Should Superman Be Dark?

Should Superman Be Dark?

As with many other superheroes these days (particularly DC ones) Superman is getting a much darker cinematic interpretation than audiences have ever seen before. But is this a good thing, or a bad thing?

Let me start by saying that I did enjoy Man Of Steel. It was an entertaining film and I liked the approach they were taking to the story…. however I think the execution could have been better. Despite the storytelling flaws that have already been pointed out, the “darker” approach to the character I think is slightly questionable. While I’m all for filmmakers taking superhero stories seriously there’s a difference between “serious” and “dark”. A “dark” tone implies that bad s**t goes down and things don’t necessarily work out for the best and this is something that I feel has to compliment the characters, settings and themes of the material in order to be called for. It works great for a character like Batman, whose stories are based around tragedy and the whole “life’s a bitch and then you die” shebang, but with other characters that aren’t meant to be all about feeling sorry for themselves too much darkness can be a bad thing.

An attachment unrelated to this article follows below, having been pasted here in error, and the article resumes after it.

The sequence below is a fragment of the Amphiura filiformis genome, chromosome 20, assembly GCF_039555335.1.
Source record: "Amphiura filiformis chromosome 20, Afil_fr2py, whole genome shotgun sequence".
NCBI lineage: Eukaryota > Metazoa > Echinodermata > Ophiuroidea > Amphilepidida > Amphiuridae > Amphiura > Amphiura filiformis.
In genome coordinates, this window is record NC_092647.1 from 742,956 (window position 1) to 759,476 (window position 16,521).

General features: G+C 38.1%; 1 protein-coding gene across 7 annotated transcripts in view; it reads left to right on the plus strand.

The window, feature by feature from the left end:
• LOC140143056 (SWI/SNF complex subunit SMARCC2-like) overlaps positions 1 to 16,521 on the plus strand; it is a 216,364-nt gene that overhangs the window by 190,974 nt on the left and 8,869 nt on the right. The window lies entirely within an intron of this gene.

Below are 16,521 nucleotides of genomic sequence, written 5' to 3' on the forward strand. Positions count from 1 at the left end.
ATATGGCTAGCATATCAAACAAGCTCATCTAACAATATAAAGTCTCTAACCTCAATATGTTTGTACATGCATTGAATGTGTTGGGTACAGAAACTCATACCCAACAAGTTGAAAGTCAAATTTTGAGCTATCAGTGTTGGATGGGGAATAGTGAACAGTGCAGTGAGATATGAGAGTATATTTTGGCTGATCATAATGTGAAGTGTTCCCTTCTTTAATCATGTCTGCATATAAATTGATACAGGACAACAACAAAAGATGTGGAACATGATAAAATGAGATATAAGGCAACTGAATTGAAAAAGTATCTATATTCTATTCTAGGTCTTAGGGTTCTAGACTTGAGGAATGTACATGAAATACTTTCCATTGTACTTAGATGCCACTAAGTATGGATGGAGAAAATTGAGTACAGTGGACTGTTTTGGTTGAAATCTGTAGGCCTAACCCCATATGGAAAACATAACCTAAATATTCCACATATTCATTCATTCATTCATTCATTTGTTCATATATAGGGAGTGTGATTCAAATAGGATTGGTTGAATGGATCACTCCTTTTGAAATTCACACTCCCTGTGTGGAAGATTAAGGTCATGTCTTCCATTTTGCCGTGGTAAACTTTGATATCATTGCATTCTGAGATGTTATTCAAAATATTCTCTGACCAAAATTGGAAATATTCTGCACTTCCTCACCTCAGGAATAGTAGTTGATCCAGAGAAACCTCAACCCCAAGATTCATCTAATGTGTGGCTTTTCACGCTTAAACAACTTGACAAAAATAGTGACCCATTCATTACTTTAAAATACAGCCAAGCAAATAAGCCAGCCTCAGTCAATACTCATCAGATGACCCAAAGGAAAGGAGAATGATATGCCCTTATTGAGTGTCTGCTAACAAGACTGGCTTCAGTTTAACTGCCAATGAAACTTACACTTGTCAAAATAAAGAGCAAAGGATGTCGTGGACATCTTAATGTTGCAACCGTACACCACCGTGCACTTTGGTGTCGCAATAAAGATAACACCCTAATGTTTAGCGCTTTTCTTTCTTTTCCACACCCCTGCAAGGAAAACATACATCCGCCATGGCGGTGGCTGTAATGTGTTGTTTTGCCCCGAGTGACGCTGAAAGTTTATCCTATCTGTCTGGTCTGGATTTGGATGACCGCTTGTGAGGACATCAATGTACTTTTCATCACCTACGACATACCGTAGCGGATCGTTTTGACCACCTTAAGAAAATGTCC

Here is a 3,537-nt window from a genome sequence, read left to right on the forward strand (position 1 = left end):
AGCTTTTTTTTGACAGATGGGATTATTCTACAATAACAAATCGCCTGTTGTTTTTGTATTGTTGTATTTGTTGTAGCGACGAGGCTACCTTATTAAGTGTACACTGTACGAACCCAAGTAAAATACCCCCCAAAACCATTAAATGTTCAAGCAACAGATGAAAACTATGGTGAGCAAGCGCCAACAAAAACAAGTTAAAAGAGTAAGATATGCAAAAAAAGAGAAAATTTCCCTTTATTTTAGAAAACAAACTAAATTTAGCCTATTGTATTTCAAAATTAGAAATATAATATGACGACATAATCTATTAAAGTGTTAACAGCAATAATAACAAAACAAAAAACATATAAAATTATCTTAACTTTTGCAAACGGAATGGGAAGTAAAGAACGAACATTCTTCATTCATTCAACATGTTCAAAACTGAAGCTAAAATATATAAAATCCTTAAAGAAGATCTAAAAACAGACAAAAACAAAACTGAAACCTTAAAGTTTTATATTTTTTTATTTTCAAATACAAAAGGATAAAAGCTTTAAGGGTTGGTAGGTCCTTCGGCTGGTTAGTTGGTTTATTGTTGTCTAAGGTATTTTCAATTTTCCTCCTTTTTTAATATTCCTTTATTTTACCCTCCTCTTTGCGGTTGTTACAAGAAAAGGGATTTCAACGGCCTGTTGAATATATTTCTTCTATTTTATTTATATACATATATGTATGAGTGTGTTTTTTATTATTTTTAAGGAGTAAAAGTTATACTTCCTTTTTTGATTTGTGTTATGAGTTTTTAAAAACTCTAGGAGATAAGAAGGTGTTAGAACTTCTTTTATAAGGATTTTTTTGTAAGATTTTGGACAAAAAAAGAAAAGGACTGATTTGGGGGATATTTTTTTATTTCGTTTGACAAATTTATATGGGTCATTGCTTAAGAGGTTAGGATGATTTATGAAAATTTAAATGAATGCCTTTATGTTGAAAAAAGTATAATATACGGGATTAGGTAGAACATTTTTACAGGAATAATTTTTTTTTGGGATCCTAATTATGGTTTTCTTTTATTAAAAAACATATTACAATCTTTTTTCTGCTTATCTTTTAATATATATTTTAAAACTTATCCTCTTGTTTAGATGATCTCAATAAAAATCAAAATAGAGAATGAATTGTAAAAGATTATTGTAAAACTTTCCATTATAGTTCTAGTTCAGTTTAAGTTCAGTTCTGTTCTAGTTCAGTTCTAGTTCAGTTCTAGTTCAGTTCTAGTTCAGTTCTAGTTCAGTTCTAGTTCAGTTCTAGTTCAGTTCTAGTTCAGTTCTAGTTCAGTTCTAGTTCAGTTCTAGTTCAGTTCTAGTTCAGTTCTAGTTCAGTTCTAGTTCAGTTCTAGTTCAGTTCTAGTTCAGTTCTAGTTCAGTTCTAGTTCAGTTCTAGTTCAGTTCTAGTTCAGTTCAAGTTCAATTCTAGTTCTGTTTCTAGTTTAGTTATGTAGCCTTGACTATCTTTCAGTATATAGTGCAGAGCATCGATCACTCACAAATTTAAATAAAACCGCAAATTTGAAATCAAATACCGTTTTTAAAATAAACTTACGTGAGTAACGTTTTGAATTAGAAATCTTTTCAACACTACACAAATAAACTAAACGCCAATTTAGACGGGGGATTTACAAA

Take Superman for example. He’s the ultimate symbol of hope and inspiration for the whole world; the guy who endlessly strives to prevent destruction and loss of life. However, in his latest film he sort of failed on both of those accounts. While in the end he did defeat the bad guys and save the day in the grand scheme of things, a good portion of Metropolis was totally leveled (like 9/11 times thirty!) and Supes ended up having to snap Zod’s neck. Yeah…wasn’t really feeling the hope and inspiration there. What’s more, the Superman I know would have been crippled with guilt at these outcomes but in the next scene he’s happily destroying government property without a care in the world (what an uncaring asshole!). The point I’m making is that many would say the dark elements don’t really mesh very well with the traditional interpretation of Superman’s character. Not to say that a new, slightly different interpretation can’t work, I like the fact that Snyder and co tried to make Superman a somewhat edgier character who can be pushed to cross certain lines, but I don’t think it worked too well in this film as while they clearly establish the moral code that Superman is theoretically obliged to abide by they never really show the consequences of when he breaks it. Another example would be when a rowdy trucker harasses Clark in a bar and while he at first simply brushes the guy off, as he knows that he doesn’t pose any kind of physical threat to him, he subsequently destroys his truck out of spite. I realise this moment was just thrown in as a gag but nevertheless it makes Clark look like an immature child who never really learned anything from his patron saint of a father (even if the trucker did totally deserve it).